Before it adjourns
for the year, Congress should address liability issues that have
been dogging military contractors that have employees working in
foreign theaters. Contractors perform needed services abroad, but
if they continue to face unmanageable liability risks, many could
leave the United States' employ, diminishing the nation's base of
responsible and qualified firms that can support military,
humanitarian, peacekeeping, and reconstruction operations.
their workers to some of the most dangerous regions of the world,
and these workers are well compensated for the risks that they
assume. Unfortunately, injuries do happen. The problem is that
contractors are finding themselves subject to massive potential
liability when employees pursue tort claims in state courts. In
addition to driving up costs, these claims could drive some
contractors out of the United States entirely.
dealt with this problem, albeit imperfectly. The Defense Base Act
(DBA) was intended to make workers' compensation the exclusive
remedy for employees of military contractors who are working abroad
on federal contracts or land. If the DBA had succeeded in this,
there wouldn't be a problem today. But the Act left open a couple
holes that Congress needs to go back and patch.
The DBA requires
contractors to obtain workers' compensation insurance for employees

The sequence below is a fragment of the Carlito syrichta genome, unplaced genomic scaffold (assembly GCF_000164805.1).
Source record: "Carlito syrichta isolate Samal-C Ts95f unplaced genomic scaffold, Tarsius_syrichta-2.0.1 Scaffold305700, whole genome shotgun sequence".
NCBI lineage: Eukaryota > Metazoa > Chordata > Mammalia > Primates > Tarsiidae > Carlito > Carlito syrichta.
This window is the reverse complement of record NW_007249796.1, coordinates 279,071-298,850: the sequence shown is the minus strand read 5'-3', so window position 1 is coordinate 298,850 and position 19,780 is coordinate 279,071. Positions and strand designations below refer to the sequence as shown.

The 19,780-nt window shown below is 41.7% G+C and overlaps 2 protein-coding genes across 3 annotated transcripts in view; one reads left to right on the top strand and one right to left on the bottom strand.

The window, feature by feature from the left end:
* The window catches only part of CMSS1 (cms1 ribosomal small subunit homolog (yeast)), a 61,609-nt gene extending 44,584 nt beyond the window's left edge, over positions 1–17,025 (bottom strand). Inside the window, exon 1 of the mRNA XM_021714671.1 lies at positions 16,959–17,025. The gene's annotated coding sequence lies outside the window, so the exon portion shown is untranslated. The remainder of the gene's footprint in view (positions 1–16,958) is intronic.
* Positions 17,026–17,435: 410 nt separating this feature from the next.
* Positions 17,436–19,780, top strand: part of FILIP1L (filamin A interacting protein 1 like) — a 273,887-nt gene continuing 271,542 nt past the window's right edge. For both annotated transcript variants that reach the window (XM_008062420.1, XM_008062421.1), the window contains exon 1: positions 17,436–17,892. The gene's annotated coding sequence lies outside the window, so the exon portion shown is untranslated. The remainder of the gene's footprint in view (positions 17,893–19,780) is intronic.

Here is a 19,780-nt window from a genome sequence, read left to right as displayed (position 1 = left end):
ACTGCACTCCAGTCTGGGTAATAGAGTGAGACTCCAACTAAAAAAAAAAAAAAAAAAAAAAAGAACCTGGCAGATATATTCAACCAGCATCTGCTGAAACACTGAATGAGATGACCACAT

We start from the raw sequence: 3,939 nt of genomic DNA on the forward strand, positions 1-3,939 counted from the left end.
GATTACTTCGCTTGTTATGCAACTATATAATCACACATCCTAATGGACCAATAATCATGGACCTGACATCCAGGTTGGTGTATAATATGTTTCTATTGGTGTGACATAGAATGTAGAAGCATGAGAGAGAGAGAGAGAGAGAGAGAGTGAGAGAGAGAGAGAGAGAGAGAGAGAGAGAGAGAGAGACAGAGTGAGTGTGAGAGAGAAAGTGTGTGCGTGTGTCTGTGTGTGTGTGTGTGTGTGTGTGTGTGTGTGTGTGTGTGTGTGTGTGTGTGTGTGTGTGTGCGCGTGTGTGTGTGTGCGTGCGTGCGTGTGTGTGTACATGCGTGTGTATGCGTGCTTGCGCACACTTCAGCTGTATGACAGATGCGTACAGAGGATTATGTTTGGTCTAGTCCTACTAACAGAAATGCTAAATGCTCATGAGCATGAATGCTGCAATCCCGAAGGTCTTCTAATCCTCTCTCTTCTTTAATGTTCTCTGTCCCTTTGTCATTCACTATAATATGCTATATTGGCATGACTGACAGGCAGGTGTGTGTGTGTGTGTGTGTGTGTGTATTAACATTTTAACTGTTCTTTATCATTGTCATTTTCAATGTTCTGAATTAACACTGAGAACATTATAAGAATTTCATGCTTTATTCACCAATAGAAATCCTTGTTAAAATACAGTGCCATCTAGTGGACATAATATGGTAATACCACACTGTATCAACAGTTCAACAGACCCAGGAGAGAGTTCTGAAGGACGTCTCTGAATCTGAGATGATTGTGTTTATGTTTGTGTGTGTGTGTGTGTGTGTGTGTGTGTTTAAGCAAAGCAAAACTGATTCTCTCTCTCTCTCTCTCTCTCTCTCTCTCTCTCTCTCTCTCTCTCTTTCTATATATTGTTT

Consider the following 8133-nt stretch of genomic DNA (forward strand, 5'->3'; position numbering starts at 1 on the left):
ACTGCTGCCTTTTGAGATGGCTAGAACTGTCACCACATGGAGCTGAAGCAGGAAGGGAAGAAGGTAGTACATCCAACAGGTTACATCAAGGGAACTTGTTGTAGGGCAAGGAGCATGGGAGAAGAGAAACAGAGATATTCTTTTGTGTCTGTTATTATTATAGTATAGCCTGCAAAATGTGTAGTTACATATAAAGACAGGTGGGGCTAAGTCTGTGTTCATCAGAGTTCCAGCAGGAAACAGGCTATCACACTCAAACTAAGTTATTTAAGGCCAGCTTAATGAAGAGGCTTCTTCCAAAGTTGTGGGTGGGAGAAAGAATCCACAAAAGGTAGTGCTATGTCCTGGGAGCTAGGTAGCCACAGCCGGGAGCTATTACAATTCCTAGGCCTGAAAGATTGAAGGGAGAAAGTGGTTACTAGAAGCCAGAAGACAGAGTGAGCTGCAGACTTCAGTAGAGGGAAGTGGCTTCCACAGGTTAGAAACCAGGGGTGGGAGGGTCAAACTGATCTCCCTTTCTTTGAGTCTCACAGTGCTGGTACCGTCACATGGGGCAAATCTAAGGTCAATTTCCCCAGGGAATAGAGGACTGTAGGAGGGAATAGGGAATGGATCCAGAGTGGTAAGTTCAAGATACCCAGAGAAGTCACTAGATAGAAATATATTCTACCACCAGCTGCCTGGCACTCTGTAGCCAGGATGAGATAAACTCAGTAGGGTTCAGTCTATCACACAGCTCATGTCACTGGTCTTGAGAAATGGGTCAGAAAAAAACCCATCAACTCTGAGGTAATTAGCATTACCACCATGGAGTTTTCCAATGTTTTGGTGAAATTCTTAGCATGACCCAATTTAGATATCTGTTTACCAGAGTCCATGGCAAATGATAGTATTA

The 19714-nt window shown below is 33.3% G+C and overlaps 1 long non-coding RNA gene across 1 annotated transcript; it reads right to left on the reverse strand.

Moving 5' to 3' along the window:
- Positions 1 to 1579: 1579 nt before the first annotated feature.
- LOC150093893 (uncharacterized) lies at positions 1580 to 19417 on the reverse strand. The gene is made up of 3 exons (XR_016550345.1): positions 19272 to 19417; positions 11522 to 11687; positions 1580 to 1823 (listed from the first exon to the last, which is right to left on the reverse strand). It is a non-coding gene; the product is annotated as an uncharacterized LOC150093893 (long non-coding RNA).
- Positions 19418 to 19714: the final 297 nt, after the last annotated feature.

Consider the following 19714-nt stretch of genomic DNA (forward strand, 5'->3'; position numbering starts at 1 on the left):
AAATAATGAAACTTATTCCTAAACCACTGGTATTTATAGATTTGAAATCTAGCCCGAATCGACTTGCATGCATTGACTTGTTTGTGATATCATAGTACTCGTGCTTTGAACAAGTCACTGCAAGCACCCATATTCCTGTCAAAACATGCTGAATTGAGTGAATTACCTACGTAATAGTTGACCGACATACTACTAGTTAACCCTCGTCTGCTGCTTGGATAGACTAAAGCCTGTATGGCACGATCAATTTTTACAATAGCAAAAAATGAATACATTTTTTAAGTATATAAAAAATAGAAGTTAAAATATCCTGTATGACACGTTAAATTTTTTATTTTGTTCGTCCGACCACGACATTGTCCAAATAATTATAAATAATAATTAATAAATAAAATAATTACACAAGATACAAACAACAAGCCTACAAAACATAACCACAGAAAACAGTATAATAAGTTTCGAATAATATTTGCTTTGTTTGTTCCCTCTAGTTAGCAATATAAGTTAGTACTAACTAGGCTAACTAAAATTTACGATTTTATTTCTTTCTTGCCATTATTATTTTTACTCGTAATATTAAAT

working overseas and establishes that compensation as the sole
remedy for employees and their families. This insurance can be
secured through an outside company, or the contractor can
self-insure. Military contractors usually fall under the DBA
because they perform contracts under the direction of a federal
agency or officer or on military bases or other
The solution to
the current contractor-liability problem is simple: Congress should
give federal courts exclusive jurisdiction over the claims that are
now being litigated in state courts. In addition, federal courts
should have exclusive jurisdiction over third-party claims against
military contractors that arise on government contracts because
these suits, too, involve primarily federal issues. By amending
Title 10 to clarify the intent of the DBA, Congress would ensure
that the U.S. government has a competent and responsible pool of
military contractors from which to choose.
limited remedies for military contractors' employees to workers'
compensation when those employees are working abroad under the DBA.
Altering Title 10 to give federal courts exclusive jurisdiction
over such claims clarifies congressional intent in the DBA to
prevent state tort claims against military contractors.
Furthermore, exclusive federal jurisdiction is also appropriate for
third-party claims against military contractors arising from their
contracts because there are unique federal interests implicated.
Congress already got the big idea right; now it needs to go back
and fix a few of the small details.
Kochems is a Policy Analyst for National Security in the
Kathryn and Shelby Cullom Davis Institute for International Studies
at The Heritage Foundation.